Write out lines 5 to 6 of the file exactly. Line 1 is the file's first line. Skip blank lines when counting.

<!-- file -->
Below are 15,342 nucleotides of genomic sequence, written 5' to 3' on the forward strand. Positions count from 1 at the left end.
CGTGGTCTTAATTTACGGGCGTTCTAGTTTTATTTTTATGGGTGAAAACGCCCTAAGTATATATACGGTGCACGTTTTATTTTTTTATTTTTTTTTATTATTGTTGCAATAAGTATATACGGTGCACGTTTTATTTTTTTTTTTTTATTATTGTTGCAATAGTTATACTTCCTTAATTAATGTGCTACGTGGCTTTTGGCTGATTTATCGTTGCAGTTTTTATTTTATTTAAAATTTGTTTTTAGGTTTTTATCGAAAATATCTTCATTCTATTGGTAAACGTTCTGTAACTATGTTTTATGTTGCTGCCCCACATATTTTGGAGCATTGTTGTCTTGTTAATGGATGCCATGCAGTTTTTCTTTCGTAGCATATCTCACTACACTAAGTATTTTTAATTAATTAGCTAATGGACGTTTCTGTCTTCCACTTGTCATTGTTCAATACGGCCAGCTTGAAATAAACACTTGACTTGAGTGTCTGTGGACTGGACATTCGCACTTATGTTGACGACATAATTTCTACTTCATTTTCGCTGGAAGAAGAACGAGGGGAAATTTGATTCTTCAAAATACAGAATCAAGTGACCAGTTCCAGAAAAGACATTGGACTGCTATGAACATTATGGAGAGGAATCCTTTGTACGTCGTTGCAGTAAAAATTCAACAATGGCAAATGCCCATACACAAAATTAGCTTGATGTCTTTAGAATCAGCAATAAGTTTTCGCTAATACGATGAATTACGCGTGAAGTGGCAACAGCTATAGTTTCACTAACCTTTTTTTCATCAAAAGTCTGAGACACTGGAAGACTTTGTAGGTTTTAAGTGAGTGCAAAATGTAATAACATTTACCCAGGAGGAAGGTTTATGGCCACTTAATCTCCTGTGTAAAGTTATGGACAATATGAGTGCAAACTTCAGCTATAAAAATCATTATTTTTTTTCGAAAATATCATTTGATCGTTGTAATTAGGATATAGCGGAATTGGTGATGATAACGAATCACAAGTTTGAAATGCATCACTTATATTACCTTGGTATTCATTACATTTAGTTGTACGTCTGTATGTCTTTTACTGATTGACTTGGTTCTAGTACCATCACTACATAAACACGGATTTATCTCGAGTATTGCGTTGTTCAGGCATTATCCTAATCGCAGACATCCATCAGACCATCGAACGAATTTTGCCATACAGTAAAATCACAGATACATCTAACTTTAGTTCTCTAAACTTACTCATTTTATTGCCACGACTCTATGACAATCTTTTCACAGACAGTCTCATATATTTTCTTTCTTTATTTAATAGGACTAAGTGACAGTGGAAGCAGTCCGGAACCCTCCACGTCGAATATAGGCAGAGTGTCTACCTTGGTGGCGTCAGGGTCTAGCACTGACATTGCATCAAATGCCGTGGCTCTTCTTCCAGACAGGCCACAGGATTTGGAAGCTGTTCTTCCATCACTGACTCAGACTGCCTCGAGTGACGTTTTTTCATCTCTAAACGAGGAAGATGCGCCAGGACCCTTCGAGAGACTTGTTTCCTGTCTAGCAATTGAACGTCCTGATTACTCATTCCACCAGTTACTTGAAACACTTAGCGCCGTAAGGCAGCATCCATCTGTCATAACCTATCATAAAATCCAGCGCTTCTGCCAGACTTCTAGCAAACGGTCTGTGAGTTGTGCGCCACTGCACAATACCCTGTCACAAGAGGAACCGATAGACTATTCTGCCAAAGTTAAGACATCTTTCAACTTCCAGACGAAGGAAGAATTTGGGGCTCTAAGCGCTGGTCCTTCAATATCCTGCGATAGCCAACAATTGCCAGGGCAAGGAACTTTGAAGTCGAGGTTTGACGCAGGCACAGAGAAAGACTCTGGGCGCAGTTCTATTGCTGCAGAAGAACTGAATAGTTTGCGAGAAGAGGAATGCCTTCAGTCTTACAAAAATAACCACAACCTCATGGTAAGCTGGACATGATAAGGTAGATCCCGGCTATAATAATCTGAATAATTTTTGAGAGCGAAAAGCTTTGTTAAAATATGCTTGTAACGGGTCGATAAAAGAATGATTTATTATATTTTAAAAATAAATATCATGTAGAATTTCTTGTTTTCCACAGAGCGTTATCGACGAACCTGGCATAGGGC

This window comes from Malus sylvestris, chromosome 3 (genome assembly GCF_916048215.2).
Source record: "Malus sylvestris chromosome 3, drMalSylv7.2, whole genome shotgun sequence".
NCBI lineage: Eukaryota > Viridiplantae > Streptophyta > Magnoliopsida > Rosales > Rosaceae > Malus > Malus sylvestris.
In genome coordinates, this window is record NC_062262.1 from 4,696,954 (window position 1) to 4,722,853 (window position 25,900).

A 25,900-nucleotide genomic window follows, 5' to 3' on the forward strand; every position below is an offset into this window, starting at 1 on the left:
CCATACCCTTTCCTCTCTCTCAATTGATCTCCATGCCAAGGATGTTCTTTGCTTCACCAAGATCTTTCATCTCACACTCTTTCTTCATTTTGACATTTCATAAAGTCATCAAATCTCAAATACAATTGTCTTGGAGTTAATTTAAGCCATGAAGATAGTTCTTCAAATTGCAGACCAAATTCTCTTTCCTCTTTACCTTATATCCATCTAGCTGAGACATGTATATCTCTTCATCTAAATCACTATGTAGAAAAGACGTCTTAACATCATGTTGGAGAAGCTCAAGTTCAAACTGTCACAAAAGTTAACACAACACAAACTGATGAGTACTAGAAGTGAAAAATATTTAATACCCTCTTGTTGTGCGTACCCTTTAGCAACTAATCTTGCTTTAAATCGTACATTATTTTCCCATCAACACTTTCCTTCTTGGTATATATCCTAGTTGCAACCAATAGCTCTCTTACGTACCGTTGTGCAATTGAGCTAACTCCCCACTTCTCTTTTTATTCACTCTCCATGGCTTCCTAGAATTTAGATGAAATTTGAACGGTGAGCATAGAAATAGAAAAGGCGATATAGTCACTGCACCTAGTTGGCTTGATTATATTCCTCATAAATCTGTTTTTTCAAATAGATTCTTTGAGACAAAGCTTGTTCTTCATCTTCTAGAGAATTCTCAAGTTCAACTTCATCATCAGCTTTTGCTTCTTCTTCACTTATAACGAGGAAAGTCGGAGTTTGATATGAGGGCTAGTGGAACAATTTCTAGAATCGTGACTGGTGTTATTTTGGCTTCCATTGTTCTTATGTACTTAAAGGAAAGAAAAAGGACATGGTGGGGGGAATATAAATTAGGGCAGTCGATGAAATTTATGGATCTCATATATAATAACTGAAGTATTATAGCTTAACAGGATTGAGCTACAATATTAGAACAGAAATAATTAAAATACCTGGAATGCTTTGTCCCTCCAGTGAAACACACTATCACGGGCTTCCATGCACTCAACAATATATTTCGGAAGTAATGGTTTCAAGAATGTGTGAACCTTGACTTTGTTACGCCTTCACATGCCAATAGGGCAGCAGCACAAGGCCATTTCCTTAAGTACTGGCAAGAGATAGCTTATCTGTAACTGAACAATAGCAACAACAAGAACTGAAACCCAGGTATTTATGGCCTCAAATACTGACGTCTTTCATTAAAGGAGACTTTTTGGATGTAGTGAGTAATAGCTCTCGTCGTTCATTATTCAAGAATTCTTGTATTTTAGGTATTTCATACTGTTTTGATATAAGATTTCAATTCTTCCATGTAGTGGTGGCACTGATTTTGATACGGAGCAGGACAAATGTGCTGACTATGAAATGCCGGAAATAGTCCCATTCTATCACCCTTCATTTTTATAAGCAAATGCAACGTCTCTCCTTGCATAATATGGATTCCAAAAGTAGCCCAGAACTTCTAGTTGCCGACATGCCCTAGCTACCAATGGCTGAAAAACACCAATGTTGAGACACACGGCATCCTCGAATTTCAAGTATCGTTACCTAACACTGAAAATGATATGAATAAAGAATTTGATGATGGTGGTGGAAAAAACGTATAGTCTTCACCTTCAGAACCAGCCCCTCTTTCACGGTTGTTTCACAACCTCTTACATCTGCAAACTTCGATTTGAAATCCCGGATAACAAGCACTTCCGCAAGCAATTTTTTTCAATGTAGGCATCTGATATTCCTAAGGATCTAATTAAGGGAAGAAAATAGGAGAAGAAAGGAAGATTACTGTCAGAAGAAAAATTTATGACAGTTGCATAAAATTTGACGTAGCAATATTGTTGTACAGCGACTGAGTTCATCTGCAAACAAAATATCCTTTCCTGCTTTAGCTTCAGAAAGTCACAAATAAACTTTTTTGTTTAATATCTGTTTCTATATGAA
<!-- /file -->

NCBI lineage: Eukaryota > Viridiplantae > Streptophyta > Magnoliopsida > Rosales > Rosaceae > Malus > Malus sylvestris.
In genome coordinates, this window is record NC_062262.1 from 4,696,954 (window position 1) to 4,722,853 (window position 25,900).